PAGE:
Technology Record - Issue 23: Winter 21/22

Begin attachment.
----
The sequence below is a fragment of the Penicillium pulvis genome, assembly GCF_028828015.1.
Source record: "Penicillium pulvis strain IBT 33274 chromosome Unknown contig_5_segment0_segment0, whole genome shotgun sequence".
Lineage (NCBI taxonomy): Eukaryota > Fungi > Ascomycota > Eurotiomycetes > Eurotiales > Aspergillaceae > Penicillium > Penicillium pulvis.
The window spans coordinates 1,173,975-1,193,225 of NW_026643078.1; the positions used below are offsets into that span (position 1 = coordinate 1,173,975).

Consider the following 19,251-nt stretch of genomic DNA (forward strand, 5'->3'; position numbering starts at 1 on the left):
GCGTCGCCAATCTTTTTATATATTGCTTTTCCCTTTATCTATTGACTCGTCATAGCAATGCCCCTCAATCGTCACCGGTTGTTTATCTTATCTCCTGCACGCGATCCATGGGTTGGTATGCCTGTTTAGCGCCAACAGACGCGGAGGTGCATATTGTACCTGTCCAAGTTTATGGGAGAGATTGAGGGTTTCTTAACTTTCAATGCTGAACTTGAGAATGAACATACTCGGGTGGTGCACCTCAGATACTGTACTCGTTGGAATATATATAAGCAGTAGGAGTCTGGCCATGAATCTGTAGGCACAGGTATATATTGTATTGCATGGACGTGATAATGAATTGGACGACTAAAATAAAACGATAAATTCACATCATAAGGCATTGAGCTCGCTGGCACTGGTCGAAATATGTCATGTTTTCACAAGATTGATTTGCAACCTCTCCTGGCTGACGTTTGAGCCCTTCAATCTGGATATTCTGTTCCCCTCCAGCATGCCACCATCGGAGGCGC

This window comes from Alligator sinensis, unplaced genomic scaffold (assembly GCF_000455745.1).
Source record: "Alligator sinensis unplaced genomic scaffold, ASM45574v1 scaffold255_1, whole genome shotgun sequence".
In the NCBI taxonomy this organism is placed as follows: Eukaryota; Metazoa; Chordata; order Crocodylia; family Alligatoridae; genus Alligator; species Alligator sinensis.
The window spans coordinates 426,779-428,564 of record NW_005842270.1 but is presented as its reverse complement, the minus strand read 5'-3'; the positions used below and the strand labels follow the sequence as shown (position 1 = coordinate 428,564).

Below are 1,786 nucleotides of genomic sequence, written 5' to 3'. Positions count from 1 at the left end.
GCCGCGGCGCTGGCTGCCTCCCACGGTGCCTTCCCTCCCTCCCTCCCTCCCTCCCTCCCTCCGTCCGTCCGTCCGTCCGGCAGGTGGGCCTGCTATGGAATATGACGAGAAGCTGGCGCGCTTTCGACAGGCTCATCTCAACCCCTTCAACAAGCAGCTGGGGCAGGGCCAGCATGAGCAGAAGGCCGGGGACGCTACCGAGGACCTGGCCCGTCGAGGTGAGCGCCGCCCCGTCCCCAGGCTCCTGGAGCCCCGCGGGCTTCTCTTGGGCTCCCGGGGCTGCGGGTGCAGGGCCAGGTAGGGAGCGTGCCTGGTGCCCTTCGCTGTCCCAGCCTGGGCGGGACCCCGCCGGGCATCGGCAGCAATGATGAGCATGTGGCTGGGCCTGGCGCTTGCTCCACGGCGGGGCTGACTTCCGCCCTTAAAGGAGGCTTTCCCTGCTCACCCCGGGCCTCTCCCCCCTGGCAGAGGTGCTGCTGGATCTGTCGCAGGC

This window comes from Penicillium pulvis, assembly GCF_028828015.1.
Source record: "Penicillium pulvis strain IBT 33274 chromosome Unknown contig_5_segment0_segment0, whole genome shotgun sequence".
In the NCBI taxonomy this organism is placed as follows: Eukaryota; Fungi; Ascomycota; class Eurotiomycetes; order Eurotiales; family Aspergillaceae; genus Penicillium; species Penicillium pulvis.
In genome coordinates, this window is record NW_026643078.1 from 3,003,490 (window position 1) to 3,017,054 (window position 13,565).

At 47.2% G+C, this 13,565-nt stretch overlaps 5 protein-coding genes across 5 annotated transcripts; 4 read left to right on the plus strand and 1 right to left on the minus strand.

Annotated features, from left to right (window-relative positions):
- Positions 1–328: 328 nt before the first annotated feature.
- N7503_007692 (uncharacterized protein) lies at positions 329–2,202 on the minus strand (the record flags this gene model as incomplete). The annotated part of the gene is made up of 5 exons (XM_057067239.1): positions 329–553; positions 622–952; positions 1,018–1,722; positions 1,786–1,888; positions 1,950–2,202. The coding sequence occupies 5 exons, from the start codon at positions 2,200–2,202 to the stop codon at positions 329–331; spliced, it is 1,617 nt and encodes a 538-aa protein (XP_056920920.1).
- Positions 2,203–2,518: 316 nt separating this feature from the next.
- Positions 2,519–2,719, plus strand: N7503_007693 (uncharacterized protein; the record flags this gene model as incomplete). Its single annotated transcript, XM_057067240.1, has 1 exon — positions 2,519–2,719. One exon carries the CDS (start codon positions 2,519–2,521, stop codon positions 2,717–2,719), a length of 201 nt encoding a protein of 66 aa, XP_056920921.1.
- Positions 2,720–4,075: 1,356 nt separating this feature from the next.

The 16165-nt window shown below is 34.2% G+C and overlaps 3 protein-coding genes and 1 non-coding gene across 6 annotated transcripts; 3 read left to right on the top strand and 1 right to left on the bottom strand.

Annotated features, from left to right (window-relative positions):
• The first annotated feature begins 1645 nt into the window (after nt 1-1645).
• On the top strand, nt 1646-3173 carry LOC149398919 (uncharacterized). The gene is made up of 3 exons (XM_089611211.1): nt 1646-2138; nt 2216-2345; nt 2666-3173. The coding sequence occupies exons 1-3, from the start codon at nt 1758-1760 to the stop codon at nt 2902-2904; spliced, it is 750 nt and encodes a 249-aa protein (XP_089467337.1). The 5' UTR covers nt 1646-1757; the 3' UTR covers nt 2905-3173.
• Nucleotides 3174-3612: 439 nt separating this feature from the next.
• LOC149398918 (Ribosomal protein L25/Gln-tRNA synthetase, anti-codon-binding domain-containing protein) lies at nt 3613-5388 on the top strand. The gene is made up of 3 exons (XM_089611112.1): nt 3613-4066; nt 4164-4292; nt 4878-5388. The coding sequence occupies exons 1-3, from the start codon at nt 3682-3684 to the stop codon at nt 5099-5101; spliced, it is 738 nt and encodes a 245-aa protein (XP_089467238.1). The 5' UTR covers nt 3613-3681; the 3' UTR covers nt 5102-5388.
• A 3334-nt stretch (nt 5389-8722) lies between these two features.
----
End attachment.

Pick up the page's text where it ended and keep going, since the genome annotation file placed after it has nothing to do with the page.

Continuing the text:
110 www. t e c h n o l o g y r e c o r d . c om F E ATUR E Global pandemic, geopolitical tension, severe weather events – these are just some of the factors disrupting supply chains that once seemed cost effective and reliable. As a result, manufacturing firms are re-examining their strategies for supporting resilient production. “What the pandemic revealed was a clear need for a digitally connected ecosystem with realtime visibility and the removal of silos across functions,” says Indranil Sircar, chief technology officer of manufacturing and supply chain industry at Microsoft. “Rapidly changing markets, demand and supply imbalance, materials and labour shortages and the need for remote working – all while ensuring the health and safety of those onsite – have caused companies to reassess how they can create resiliency in their operations.” As manufacturers step up their investment in cloud, the internet of things (IoT), artificial intelligence (AI), robotics and collaboration technologies, they also need to know they can securely analyse, predict and understand behaviour across the entire ecosystem. “Data generated within and outside of organisations – not just in supply chain management systems – is critical to understanding and developing optimisation techniques across the supply chain,” Sircar says. “Any disruption in the supplier base will also interrupt broader supply chain operations, so it’s crucial that companies can predict risks and develop mitigation strategies well in advance of possible issues across the enterprise and the edges – including, for instance, IoT device in warehouses, factories and other facilities.” supply chain Doing Manufacturers are investing in cloud capabilities to create agile, competitive and insightful supply chains. Microsoft’s Indranil Sircar tells us more BY J ACQU I GR I F F I THS differently